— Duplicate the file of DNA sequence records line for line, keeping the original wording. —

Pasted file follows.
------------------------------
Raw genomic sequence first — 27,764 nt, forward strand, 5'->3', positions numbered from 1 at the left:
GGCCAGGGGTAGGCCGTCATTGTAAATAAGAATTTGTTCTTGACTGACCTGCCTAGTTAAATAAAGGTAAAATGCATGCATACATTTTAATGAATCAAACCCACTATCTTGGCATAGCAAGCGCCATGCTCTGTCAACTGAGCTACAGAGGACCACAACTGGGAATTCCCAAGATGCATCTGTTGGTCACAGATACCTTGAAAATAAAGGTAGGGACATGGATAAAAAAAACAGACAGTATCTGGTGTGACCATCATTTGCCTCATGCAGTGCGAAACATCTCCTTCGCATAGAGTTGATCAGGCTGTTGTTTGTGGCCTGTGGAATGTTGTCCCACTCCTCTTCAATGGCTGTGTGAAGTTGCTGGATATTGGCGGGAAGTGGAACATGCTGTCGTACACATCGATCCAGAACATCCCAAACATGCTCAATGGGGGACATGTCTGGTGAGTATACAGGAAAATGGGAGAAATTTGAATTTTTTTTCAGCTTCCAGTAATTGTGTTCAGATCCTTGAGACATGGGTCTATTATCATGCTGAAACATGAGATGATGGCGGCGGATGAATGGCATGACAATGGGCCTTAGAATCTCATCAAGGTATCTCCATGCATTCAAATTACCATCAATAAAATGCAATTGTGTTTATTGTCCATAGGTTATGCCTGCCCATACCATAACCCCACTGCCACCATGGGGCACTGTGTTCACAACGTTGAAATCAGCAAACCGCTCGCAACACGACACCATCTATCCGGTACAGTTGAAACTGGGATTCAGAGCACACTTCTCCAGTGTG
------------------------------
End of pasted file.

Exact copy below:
Raw genomic sequence first — 27,764 nt, forward strand, 5'->3', positions numbered from 1 at the left:
GGCCAGGGGTAGGCCGTCATTGTAAATAAGAATTTGTTCTTGACTGACCTGCCTAGTTAAATAAAGGTAAAATGCATGCATACATTTTAATGAATCAAACCCACTATCTTGGCATAGCAAGCGCCATGCTCTGTCAACTGAGCTACAGAGGACCACAACTGGGAATTCCCAAGATGCATCTGTTGGTCACAGATACCTTGAAAATAAAGGTAGGGACATGGATAAAAAAAACAGACAGTATCTGGTGTGACCATCATTTGCCTCATGCAGTGCGAAACATCTCCTTCGCATAGAGTTGATCAGGCTGTTGTTTGTGGCCTGTGGAATGTTGTCCCACTCCTCTTCAATGGCTGTGTGAAGTTGCTGGATATTGGCGGGAAGTGGAACATGCTGTCGTACACATCGATCCAGAACATCCCAAACATGCTCAATGGGGGACATGTCTGGTGAGTATACAGGAAAATGGGAGAAATTTGAATTTTTTTTCAGCTTCCAGTAATTGTGTTCAGATCCTTGAGACATGGGTCTATTATCATGCTGAAACATGAGATGATGGCGGCGGATGAATGGCATGACAATGGGCCTTAGAATCTCATCAAGGTATCTCCATGCATTCAAATTACCATCAATAAAATGCAATTGTGTTTATTGTCCATAGGTTATGCCTGCCCATACCATAACCCCACTGCCACCATGGGGCACTGTGTTCACAACGTTGAAATCAGCAAACCGCTCGCAACACGACACCATCTATCCGGTACAGTTGAAACTGGGATTCAGAGCACACTTCTCCAGTGTG